Cobb prepares for Juneteenth
by Sarah Westwood
May 31, 2014 04:00 AM | 2416 views | 1 1 comments | 11 11 recommendations | email to a friend | print
Karen Shearer of Marietta, right, and Sheryl Daffin dance to music at last year’s Juneteenth. This year, Cobb County will honor the occasion with a ‘weekend extravaganza,’ set to take place in Glover Park at the Marietta Square on June 13, 14 and 15. Juneteenth, usually celebrated June 19, marks the day in 1865 when Union soldiers arrived in Texas and was the catalyst for the liberation of Texan slaves, according to Juneteenth.com.<br>Staff/file
Karen Shearer of Marietta, right, and Sheryl Daffin dance to music at last year’s Juneteenth. This year, Cobb County will honor the occasion with a ‘weekend extravaganza,’ set to take place in Glover Park at the Marietta Square on June 13, 14 and 15. Juneteenth, usually celebrated June 19, marks the day in 1865 when Union soldiers arrived in Texas and was the catalyst for the liberation of Texan slaves, according to Juneteenth.com.
Staff/file
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Deane Bonner
Deane Bonner
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MARIETTA — As Cobb’s Juneteenth celebration approaches, the local chapter of the NAACP has been hard at work preparing for the festivities.

Chapter President Deane Bonner, along with event co-chairs Tanya LaFleur and Jeriene Grimes, has grown this year’s festival into a three-day event, complete with a famous headliner for the finale.

Juneteenth, usually celebrated June 19, marks the day in 1865 when Union soldiers arrived in Texas and was the catalyst for the liberation of Texan slaves, according to Juneteenth.com. With General Robert E. Lee’s surrender two months earlier, incoming Union forces were finally able to enforce what had been written into law in the Emancipation Proclamation in 1863, the website says.

Cobb County will honor the occasion with a “weekend extravaganza,” set to take place in Glover Park at the Marietta Square on June 13, 14 and 15.

Cobb’s NAACP chapter is the fourth largest of the 103 chapters serving Georgia. For 11 years, it has hosted a cultural festival in the area in honor of Juneteenth.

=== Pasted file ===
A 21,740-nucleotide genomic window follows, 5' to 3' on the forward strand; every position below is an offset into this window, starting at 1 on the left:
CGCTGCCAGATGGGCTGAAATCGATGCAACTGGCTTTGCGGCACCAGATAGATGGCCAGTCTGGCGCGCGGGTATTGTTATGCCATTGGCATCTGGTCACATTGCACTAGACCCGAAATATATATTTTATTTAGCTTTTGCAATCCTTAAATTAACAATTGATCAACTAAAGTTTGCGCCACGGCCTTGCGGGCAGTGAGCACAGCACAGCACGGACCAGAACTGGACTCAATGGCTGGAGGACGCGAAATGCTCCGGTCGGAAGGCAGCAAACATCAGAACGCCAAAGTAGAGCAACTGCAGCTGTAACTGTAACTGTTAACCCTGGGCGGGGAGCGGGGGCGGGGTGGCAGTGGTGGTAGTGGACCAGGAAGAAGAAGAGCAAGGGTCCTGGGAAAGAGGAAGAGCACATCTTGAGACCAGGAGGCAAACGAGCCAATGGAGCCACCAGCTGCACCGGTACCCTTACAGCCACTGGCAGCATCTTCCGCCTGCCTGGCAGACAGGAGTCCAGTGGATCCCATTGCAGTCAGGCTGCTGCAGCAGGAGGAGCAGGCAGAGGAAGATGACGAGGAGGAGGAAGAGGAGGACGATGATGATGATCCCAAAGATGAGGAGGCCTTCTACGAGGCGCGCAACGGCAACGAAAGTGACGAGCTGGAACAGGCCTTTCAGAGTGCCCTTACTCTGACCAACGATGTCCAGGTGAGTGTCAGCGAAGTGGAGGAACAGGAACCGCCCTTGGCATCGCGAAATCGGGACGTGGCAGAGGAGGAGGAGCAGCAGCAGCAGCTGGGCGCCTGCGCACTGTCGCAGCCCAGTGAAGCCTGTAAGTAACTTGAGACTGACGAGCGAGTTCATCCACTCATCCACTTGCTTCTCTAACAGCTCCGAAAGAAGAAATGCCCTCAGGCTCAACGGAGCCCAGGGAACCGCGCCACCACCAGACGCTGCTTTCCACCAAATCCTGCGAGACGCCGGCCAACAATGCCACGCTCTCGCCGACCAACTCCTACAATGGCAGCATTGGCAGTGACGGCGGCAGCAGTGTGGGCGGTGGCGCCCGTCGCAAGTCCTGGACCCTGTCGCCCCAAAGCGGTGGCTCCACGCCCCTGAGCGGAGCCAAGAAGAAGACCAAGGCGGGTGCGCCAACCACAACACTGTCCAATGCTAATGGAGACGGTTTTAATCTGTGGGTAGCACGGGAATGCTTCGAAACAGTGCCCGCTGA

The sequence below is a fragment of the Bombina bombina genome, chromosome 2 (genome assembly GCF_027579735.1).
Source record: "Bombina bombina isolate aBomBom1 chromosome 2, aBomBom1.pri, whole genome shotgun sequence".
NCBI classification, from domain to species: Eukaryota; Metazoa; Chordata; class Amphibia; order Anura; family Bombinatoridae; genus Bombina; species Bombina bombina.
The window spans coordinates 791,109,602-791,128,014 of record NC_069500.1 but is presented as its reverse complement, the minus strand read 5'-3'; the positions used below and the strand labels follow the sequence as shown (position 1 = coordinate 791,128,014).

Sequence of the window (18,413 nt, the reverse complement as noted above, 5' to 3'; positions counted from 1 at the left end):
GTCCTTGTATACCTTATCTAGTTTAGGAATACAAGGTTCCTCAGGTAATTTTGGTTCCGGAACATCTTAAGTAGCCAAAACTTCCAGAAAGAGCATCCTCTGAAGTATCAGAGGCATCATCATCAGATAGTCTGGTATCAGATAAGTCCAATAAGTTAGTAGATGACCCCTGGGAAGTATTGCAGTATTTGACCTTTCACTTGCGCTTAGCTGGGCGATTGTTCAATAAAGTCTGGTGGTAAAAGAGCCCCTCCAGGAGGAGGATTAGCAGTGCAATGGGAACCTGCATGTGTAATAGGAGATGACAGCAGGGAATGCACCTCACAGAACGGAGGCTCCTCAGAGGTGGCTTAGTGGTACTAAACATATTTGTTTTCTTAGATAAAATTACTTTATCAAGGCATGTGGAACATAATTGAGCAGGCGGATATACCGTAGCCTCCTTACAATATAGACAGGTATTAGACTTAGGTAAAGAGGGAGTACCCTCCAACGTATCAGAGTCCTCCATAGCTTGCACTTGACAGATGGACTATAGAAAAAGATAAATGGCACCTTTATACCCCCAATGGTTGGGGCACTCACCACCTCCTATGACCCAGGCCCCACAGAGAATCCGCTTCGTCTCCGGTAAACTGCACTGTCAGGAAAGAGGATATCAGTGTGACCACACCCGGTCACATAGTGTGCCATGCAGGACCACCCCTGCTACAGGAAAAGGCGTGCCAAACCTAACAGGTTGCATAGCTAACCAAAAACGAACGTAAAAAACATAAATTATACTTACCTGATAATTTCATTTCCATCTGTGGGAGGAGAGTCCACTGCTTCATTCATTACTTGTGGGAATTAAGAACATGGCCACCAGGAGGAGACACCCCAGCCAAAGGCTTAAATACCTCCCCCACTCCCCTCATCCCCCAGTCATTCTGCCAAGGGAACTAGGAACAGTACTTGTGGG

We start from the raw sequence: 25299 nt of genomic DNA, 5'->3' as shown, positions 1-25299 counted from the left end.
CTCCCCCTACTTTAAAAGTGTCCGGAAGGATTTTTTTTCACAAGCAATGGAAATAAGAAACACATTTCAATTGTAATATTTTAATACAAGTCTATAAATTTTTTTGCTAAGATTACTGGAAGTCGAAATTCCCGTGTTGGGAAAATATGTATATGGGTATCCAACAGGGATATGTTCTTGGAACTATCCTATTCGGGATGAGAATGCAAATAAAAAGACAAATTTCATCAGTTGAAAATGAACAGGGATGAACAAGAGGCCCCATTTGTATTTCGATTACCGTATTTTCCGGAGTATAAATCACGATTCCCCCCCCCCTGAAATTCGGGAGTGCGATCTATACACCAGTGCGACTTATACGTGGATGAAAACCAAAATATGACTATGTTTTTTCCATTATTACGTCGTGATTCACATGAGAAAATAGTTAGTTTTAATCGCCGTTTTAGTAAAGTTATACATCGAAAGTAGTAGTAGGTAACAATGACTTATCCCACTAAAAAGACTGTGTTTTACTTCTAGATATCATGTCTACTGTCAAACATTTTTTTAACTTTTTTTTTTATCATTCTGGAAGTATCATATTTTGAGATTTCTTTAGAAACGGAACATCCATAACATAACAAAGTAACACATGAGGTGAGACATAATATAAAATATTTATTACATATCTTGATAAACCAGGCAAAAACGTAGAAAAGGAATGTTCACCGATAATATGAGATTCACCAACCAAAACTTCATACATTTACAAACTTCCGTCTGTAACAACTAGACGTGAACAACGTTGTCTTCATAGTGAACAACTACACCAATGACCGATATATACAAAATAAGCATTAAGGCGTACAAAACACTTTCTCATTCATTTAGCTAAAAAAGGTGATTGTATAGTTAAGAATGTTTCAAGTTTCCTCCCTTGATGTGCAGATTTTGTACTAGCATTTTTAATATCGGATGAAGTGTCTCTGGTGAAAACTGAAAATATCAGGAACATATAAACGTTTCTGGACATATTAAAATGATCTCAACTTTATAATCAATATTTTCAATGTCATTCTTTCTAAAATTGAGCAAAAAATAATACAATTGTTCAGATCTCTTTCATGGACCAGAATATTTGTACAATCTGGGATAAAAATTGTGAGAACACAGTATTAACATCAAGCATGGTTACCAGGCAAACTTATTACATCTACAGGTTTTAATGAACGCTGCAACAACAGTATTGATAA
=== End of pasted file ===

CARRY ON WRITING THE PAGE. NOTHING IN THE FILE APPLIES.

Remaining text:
The organization added an outdoor live music feature five years ago titled “Evening Under the Stars,” which takes place on the Friday night before the festival proper. Vendors will occupy more than 100 booths during Saturday’s all-day celebration.

Mattie Smalls, the chapter’s volunteer coordinator, said Friday evening’s event has been successful in past years.

“People are able to come and bring picnic baskets and tables,” she said.

Bonner said she expects 3,000 guests to attend Friday night’s festivities, and between 40,000 to 50,000 at Saturday’s cultural festival. She said she could not estimate attendance for Sunday’s event, called Gospelfest, because the show is new to this year’s event.

Le’Andria Johnson, the season 3 winner of BET’s competition show “Sunday Best,” will perform at Gospelfest.

“When people heard she was performing, they wondered how we got her,” Bonner said of the singer, who won a Grammy in 2012.

Someone involved with Cobb’s NAACP chapter knew Johnson and invited her to sing, according to Bonner.

Bonner said the event will be staffed largely by community volunteers. She said part of Smalls’ job is to find volunteers that can serve as public representatives for the NAACP.

“We want to get volunteers that epitomize what we do,” Bonner explained.

Bonner said many of her volunteers come from CobbWorks, a local nonprofit employment agency.

John Helton, the CEO of CobbWorks, said his organization brings about 200 youths onto the payroll each summer as part of its youth employment program.

Some of these people will receive paychecks for their service at the Juneteenth festival.

“It’s a great opportunity because these are young people, and many have never heard of Juneteenth or what its significance is,” Helton said.

Taking part in such a meaningful event can be impactful for young people, Helton said.

“The youth really get a lot out of it. Its not only a community service activity and a way to make money and work, it’s also a history lesson for them, too.”

Helton acknowledged the solemnity of the occasion Juneteenth marks.

“Even though the slaves were emancipated (in 1863), it was two years before they found out in Texas.”

Bonner said the organization has spent the past 11 weeks getting ready for the festival. All three days of activities will take place at the Square. North and East Park Square will close down from about 2 a.m. Saturday morning to midnight Sunday during the festival but will remain open during Friday night’s festivities and Sunday afternoon’s concert, according to an official with the Cobb NAACP.

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S.W. Cobb
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June 01, 2014
:rolls eyes:
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